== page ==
N. Bruce Duthu, a Native American Studies faculty member at Dartmouth, who led the previous search for Taffe Reed, was also criticized at the time. He said the scandal represents a larger challenge to verifying Native American heritage.

“There are limits to what a college can legally do to say, ‘show us what your background is,’” he said.

Duthu directed the Native American Program in the 1980s. He was a student at Dartmouth when the program was just beginning in the 1970s. The white-male dominated college only had about 50 Native American students back then, he said.

Dartmouth now has one of the largest populations of Native American alumni in the country, with about 1,100 graduates. This year, there are about 200 undergraduate students in the Native American Program and about 30 graduate students.

“The controversies that happened in the past are what they are,” said Dartmouth Senior Associate Dean of Student Affairs Liz Agosto, who led the 10-person search committee for Palacios, involving alumni, staff and students. “The role hasn’t changed. We’re always looking for the same thing in this position - someone who’s going to build a community and support students.”

Palacios was selected from four finalists interviewed for the position on campus, said Agosto.

“She brought the whole package together - her skills, her experience, her passion,” Agosto said.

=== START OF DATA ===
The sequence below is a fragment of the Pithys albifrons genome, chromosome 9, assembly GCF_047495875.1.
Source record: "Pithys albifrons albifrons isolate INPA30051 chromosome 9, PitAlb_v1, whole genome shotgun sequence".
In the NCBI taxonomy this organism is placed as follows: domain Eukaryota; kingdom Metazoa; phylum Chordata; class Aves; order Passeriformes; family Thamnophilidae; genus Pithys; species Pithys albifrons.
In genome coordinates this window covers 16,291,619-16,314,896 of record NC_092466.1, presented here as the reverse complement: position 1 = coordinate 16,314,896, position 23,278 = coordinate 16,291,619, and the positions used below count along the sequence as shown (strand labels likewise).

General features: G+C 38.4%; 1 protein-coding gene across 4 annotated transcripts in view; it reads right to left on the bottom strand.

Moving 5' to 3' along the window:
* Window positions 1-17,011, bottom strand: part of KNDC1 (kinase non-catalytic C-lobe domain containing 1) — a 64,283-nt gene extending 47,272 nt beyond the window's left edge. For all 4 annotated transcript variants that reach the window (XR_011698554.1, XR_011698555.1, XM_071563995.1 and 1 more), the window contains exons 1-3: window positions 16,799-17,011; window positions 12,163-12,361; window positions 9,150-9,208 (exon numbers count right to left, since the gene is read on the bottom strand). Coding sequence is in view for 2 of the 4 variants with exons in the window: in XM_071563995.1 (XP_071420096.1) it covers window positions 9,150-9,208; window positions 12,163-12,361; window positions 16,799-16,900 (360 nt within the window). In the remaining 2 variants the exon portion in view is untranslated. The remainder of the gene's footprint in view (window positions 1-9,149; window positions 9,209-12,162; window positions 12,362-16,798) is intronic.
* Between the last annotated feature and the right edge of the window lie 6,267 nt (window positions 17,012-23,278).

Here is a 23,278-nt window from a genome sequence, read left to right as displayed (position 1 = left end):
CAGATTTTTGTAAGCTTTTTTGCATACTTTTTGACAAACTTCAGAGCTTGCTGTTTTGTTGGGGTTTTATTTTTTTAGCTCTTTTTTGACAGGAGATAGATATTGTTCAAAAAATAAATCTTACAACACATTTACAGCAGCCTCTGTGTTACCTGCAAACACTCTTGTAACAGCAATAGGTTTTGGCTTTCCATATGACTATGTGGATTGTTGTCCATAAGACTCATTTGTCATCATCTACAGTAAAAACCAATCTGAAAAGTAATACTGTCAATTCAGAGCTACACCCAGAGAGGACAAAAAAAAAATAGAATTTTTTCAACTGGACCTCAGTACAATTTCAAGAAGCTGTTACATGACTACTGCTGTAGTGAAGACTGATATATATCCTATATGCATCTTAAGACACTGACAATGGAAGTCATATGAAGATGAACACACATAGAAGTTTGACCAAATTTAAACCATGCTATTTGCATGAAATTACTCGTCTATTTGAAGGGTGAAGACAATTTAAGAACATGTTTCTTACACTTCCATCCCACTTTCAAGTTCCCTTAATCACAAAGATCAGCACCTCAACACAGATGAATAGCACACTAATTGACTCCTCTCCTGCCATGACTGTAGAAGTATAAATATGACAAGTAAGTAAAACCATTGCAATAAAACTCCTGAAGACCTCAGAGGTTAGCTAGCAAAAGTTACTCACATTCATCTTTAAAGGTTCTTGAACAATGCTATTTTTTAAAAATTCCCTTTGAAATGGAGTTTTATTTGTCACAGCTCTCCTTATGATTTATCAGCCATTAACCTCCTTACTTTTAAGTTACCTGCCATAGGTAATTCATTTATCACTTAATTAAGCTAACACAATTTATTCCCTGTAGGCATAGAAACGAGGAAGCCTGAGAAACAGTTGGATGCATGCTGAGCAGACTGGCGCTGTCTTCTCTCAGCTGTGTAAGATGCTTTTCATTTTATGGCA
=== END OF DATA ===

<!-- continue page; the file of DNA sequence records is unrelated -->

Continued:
Palacios said she was aware of the previous issues at Dartmouth, but she was hoping to move past that.

“I’m coming into it with a forward-looking view,” she said.

A 2005 graduate of Stanford University, where she studied cultural psychology, Palacios grew up in a large, tight-knit family and lived just off the Pueblo of Pojoaque reservation.

Palacios said going away to college and moving from New Mexico to California was hard for her.

“I grew up sometimes not knowing if I could have the identity of being a Native American and pursue my academic passion,” she said.

Palacios was part of a similar student affairs program for Native American students at Stanford, which helped her academic and personal pursuits.

“I was able to really excel as a person and grow as a person,” she said.

Palacios earned an MBA at the University of New Mexico’s Anderson School of Management.

She was most recently the director of alumni relations at Thacher School, a private boarding school in California. Before that, she’d been director of alumni relations at St. John’s College in Santa Fe, N.M.

Palacios spent her first weeks at Dartmouth meeting faculty and students on campus for summer classes.

On a recent Friday, she made smoothies with fresh fruit, kale and almond milk for a lunch study break for students in the Sophomore Summer program, who were taking finals. Palacios organized a group yoga session to help students let go of stress later that afternoon.

The Native American Program at Dartmouth works closely with the Native American Studies academic department.

Native American Studies chair Colin Calloway was looking to Palacios to build a solid structure for the Native American Program.

“We hope Sarah will bring us that stability,” he said.

After coming from an unstable housing situation since the fire, Palacios was eager to do just that.

“Benefiting a community that means a lot to me and my daughter means a lot to me (personally) as well,” she said.